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We denied a king entry, sparked the Civil War, produced the first female pilot to fly solo from Britain to Australia, contributed to the abolishment of slavery, and built England’s smallest window and largest parish church within a stone’s throw of one other.

We celebrate our past and want you to be part of our future.

Formed in the late 1100s by monks seeking a port for shipping wool, it wasn’t until a century later in 1299 that King Edward accidentally discovered the town of Hull whilst hunting hare. He swiftly renamed it King’s town upon Hull, or Kingston upon Hull, and for generations the town and the crown got along swimmingly.

Centuries later, in 1642, Sir John Hotham denied King Charles I entry into Hull, cutting off royal access to the sizeable arsenal stored away within its walls. He repeated this treachery later in the year, when Charles returned to collect more soldiers. These actions contributed to the subsequent eruption of the English Civil War, which would rock the nation for a decade and see the public beheading of the king.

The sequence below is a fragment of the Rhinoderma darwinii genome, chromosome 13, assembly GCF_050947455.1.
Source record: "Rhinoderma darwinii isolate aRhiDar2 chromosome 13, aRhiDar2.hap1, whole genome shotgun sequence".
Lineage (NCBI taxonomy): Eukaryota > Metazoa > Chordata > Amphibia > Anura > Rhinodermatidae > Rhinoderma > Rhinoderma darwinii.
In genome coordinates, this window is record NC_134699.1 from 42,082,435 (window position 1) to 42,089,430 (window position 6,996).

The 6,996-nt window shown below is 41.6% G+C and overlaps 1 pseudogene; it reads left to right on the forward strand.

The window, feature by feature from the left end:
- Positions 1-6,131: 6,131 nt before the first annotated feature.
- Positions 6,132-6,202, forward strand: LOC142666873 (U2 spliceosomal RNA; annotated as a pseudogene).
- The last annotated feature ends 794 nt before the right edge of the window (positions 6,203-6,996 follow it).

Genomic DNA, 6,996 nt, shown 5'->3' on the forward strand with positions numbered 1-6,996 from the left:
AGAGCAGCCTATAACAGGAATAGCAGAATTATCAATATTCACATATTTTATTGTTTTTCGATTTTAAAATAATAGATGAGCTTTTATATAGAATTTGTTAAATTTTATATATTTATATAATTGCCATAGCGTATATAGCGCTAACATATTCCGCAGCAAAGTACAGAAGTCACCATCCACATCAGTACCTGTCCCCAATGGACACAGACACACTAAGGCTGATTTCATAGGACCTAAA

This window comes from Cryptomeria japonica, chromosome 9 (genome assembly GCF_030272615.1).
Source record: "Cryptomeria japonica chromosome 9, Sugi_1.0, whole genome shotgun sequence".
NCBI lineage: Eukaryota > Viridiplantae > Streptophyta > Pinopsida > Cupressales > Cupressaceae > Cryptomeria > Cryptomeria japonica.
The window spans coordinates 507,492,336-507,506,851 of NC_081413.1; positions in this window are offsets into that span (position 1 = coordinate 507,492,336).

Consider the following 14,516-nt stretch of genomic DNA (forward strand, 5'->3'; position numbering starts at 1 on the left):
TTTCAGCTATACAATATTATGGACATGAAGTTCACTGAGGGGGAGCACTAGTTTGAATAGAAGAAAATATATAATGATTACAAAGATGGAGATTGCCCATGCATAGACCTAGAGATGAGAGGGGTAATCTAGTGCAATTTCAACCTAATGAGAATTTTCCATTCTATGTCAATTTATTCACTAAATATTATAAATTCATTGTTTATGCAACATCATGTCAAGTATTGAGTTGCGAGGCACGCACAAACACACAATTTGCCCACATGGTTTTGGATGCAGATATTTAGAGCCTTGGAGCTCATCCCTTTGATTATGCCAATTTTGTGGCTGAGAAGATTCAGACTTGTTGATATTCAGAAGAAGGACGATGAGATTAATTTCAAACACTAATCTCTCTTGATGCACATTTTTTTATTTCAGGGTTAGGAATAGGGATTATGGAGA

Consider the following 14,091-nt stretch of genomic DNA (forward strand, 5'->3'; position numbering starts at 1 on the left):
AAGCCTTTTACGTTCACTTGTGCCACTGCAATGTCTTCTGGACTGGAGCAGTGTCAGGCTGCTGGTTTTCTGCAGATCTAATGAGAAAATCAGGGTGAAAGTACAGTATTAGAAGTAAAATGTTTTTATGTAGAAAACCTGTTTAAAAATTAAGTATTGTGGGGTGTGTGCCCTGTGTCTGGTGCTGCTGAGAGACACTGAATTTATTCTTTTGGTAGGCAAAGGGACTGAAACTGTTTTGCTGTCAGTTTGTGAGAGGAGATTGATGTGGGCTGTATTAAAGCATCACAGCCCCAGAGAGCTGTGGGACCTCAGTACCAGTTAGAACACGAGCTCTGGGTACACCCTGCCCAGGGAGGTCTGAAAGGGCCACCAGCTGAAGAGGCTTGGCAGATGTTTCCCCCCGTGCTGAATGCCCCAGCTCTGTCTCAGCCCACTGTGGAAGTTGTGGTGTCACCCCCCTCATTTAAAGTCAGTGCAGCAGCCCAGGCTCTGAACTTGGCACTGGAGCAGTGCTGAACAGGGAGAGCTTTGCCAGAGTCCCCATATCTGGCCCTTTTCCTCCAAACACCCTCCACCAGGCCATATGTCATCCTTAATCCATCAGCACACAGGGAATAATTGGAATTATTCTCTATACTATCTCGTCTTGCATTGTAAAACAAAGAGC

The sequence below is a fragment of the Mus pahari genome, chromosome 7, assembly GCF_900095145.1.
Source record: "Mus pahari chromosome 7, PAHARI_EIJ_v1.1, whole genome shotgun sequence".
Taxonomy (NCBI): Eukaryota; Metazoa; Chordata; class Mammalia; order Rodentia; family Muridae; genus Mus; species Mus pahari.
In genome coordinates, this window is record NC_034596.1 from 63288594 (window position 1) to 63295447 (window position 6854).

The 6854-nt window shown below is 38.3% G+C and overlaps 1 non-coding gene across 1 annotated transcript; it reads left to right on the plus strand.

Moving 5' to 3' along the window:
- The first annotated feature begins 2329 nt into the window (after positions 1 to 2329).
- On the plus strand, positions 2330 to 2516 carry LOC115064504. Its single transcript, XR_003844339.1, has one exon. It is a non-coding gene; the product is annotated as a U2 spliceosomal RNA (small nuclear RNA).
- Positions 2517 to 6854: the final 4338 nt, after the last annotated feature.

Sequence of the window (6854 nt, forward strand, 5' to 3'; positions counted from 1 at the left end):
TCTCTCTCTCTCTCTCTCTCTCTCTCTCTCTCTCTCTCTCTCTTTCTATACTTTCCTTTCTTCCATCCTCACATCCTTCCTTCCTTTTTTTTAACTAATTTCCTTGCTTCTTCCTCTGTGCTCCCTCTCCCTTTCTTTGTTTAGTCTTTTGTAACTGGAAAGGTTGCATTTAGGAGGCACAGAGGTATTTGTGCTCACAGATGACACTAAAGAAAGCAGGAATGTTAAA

The UK’s central port, maritime city and gateway to Europe

Hull has been an important port since the 13th century. In medieval times its trading links were mainly with northern Europe but as sail gave way to steam, Hull’s trading connections spread throughout the world. Hull was also a major fishing port until the collapse of the industry in the 1970s.

The remaining docks still thrive, and P&O Ferries run cruises to the nearby
ports of Zeebrugge and Rotterdam, perfect for a weekend away while living in Hull.

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